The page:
The U.S. Army failed to meet its recruiting goal for 2018, and a longtime military watchdog says a booming economy and the effects of the Obama era are taking a toll.
The Pentagon wants a 500,000-strong army by 2024 but it didn't fare well during the current fiscal year. The goal of 76,500 recruits fell short by approximately 6,500, an 8.5 percent shortfall, ABC News reported last month.
During a recent news conference, Chief of Staff General Mark Milley and Army Secretary Mark Esper told reporters it will take some time to overcome the recruiting challenges that caused them to miss their recruiting goal this year.
Proposed changes include moving into 20 more cities, adding recruiters, and beefing up the marketing campaign for 2019.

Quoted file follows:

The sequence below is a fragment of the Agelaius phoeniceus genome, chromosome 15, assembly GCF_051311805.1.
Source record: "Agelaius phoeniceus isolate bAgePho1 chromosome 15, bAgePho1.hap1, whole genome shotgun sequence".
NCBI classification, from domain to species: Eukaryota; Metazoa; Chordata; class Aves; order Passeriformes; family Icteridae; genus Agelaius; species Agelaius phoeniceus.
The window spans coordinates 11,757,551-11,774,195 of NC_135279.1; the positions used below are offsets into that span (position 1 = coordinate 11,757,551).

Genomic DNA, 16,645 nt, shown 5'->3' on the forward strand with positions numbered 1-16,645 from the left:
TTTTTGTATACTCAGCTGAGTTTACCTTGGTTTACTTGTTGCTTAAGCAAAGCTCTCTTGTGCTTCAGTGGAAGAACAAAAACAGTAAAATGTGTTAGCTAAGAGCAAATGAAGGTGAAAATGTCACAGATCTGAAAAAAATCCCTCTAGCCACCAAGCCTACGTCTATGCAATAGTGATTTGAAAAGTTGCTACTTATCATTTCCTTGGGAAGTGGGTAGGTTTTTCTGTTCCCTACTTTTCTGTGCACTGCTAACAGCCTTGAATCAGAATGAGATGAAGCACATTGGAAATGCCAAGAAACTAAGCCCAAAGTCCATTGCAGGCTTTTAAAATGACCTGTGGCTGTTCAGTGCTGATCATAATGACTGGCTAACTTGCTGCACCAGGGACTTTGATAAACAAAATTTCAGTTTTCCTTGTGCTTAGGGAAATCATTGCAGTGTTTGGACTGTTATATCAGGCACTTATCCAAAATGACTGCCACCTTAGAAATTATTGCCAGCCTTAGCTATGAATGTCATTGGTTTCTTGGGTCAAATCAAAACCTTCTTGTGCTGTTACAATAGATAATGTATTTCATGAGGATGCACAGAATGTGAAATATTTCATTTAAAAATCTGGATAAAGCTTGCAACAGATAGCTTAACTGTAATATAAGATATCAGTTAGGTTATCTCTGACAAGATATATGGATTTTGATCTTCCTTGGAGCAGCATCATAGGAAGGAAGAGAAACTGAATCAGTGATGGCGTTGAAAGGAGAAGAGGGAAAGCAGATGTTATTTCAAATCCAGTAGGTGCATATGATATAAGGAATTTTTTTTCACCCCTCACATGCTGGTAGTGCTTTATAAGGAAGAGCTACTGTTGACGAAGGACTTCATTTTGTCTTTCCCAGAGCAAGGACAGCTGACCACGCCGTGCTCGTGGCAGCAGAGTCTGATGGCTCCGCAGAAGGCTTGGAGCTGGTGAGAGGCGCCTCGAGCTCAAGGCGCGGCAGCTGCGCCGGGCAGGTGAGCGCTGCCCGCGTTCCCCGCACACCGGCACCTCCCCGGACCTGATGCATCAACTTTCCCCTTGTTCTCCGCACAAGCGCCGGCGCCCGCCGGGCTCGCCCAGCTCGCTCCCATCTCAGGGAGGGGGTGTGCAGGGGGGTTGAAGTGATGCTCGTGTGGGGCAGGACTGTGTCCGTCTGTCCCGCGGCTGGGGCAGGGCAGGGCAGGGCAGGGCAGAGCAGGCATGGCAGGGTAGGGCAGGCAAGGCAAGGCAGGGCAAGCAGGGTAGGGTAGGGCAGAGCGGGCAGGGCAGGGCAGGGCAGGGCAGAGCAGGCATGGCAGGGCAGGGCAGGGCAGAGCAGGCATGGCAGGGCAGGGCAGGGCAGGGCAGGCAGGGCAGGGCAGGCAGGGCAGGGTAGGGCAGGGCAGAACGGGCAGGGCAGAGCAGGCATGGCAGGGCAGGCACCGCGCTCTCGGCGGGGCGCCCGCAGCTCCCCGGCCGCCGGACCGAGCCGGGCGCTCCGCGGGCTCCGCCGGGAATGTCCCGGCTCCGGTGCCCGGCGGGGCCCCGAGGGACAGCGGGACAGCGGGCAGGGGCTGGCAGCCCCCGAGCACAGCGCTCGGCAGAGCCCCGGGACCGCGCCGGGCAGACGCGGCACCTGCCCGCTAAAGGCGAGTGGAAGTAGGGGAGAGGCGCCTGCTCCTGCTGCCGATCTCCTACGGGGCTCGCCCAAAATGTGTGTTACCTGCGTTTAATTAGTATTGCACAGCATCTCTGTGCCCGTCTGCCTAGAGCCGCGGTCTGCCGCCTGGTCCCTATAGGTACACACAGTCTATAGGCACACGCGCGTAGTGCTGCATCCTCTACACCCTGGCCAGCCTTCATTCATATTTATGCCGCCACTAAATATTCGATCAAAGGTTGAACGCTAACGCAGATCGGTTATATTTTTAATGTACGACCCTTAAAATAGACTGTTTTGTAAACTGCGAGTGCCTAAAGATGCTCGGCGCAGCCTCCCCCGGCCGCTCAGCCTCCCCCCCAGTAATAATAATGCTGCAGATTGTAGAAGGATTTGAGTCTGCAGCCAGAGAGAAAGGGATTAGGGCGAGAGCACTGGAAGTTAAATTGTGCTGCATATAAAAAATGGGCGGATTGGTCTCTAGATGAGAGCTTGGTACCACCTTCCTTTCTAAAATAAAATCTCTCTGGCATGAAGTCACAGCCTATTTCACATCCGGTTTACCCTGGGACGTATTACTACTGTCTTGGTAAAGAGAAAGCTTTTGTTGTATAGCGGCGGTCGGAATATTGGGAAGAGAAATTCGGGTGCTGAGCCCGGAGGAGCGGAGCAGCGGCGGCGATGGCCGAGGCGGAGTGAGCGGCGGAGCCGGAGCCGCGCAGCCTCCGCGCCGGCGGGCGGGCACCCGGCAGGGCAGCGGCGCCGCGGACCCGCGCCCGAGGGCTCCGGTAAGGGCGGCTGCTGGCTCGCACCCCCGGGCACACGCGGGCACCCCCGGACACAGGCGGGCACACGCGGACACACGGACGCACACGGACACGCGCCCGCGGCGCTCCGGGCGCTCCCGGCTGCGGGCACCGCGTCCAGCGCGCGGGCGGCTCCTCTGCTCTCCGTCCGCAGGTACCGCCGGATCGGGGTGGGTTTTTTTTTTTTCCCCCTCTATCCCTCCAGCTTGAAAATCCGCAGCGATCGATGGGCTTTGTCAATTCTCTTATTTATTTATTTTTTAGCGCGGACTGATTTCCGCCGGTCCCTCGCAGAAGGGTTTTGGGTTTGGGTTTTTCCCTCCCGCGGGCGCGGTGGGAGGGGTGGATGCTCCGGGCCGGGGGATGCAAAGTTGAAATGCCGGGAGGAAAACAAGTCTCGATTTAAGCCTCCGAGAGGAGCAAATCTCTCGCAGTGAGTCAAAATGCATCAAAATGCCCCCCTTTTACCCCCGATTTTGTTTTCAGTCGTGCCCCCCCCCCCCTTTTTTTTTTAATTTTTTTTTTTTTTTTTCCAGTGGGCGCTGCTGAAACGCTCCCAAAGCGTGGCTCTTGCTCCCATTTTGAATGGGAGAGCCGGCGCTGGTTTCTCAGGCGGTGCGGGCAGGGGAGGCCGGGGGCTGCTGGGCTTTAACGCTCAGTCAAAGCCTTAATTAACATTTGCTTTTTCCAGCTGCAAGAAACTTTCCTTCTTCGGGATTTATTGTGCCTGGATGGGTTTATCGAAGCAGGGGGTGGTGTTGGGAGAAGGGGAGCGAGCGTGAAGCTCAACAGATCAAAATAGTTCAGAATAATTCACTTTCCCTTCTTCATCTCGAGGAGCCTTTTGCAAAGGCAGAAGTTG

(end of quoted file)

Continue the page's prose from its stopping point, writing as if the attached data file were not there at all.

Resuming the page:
Elaine Donnelly, president of the Center for Military Readiness, says the strong economy is affecting recruiting efforts, since private employers are competing with the Pentagon, an observation seconded by Pentagon officials last month.
She tells OneNewsNow that a second reason is the "lingering effects" of the Obama era, including "diversity" quotas and the push to open up frontline combat jobs to women.
"In surveys of young people asking them are you inclined to join the military," says Donnelly, "they have repeatedly shown that women are not interested in being in the combat arms. Their propensity to be in the military at all is much lower than that of men."
Donnelly and the Center have fought the effort, led by feminists, to open up the military's most dangerous and demanding jobs to women, warning that it puts troops' safety at risk in the name of diversity.
Recruiters should stop chasing after young women who are more reluctant to sign up for the military, says Donnelly, and instead concentrate on those who are more likely to join and succeed in the military.